blood microsampling and the drug development process
by Fiona Mahjoor | 4 min read
Animal research has been a polarizing topic in our society for a number of years now. However, when we weigh our own health and wellness and that of our loved ones against the cost of animal lives, the practice, for many, comes into perspective as an unfortunate necessity. But is there something we can do to ease the burden on the creatures sacrificing for us, without compromising the efficacy of the drug development process? Blood Microsampling could be the answer.
A Little Background on Microsampling
Blood microsampling is a process by which a small sample of blood -often just a few drops- is applied to a given matrix (DBS cards are most common, but other options are appearing), dried, and then extracted using various solvents, and analyzed. Even though traditional wet blood sampling usually takes a much larger volume, for many tests, those few drops of blood are all that is needed for a result.
Microsampling and the Discovery Phase
In the Discovery Phase of the Pre-Clinical process, the prospective drug is first introduced into mice and rats, where it is tested both for its effects on the malady it is engineered to combat, as well as for its efficacy- namely, its clearance from the rodent’s system. Mice are the preferred subject, both because they breed so quickly and because they are the most well-understood animal model.
However, using small mammals poses a critical problem. Think about the amount of blood drawn at your annual check-up. Now compare that to the body mass of a mouse. See the issue?
Quite often, an entire mouse is sacrificed for the testing of one (drug) at one time-point. This is not only a sad reality for test animals, but it is also costly for testing labs and may not even be the best way of obtaining good data and results.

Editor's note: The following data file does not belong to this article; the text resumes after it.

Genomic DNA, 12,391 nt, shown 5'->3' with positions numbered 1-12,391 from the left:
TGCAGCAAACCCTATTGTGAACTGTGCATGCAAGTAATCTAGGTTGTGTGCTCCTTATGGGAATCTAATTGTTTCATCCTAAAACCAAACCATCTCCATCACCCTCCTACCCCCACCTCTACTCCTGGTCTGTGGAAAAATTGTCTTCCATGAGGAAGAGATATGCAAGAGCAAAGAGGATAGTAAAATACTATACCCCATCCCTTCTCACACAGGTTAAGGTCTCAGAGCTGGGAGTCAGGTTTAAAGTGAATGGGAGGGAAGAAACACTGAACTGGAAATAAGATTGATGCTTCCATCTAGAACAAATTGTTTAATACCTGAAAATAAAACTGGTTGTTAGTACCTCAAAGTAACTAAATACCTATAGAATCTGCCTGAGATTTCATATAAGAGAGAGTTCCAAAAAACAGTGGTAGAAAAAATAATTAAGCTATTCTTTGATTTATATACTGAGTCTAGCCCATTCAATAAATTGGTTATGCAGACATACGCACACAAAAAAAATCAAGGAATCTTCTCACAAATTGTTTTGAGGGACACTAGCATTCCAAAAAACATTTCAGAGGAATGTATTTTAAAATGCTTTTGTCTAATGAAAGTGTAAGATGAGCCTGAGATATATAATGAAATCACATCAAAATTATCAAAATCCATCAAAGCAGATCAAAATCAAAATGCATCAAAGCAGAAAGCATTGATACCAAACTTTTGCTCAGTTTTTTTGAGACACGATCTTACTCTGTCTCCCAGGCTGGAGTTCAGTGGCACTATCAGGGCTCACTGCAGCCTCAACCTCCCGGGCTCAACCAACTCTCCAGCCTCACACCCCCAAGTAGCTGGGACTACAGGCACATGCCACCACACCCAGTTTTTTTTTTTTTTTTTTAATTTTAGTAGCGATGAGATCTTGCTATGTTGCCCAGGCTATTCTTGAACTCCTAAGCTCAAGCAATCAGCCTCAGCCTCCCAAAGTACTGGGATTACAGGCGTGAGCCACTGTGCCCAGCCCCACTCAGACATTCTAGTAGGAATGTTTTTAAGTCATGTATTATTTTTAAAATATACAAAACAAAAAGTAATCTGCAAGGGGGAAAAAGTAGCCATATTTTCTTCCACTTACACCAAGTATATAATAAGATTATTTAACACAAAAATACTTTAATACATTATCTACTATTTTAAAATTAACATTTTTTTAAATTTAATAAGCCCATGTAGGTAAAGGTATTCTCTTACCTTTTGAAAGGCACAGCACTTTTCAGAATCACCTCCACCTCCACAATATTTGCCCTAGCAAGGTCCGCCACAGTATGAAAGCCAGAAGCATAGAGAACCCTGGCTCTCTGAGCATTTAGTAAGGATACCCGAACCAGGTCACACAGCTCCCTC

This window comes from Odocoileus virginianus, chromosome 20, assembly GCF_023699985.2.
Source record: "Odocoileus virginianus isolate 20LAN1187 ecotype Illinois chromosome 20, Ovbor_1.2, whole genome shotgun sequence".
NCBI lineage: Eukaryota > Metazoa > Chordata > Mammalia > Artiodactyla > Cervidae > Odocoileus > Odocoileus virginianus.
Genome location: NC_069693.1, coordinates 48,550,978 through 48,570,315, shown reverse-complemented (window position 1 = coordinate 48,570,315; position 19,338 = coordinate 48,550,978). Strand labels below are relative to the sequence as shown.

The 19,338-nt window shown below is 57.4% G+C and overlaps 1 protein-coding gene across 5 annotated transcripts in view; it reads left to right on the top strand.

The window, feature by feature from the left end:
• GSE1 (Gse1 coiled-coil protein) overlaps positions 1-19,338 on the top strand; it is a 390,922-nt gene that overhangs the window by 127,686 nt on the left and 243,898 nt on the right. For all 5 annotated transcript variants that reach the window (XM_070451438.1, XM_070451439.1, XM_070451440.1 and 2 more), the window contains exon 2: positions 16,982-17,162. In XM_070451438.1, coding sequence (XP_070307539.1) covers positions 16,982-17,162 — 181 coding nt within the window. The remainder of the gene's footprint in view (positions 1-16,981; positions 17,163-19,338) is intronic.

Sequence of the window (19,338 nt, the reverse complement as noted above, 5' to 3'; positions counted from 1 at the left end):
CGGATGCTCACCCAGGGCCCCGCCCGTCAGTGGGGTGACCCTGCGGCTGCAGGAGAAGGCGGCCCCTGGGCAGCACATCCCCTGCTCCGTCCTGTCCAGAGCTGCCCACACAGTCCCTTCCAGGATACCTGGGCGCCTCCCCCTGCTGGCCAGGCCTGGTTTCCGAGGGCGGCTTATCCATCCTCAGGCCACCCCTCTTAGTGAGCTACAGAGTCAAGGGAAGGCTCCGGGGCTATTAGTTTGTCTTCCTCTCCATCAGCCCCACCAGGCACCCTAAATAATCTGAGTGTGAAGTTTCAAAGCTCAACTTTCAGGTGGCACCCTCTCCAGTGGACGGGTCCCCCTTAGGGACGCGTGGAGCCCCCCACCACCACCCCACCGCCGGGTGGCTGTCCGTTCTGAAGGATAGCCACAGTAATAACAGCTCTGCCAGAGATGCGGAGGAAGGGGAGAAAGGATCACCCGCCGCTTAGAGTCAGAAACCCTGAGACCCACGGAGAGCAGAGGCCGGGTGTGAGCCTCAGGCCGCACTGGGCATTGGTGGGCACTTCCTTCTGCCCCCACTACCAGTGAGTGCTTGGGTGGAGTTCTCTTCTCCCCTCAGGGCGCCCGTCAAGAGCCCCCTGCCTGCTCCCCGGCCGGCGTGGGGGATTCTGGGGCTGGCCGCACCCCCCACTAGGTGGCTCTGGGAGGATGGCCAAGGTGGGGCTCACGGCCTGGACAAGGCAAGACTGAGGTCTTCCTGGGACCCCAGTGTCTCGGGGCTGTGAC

The cost of a rodent life adds up practically to the expense of its housing, cleaning, feeding, handling, and disposal of the animal (bio waste disposal is not cheap!) That cost is compounded when it comes to testing on animals that have been genetically engineered for the purposes of the study.
Those animals, as you know, are extremely expensive to sacrifice.
Furthermore, results of drug discovery can potentially become more valuable if we are able to sample from the same subject at multiple time points. This provides far better data and insight into how the drug is interacting with and moving through the system of the same animal (because although little white lab mice may look all the same to us, they aren’t!).
Given these benefits, one would wonder why not simply use less blood? The answer is that most labs work with plasma, which is derived from spinning down larger volumes of whole blood. The results from whole blood can be different than those from plasma, and correlations to the widely accepted plasma results require a bridging study.
The time and expense of carrying out the bridging studies can cause reluctance to adopt the microsampling method. Despite this hurdle, the myriad of microsampling benefits has created significant interest in the use of microsampling for pre-clinical applications.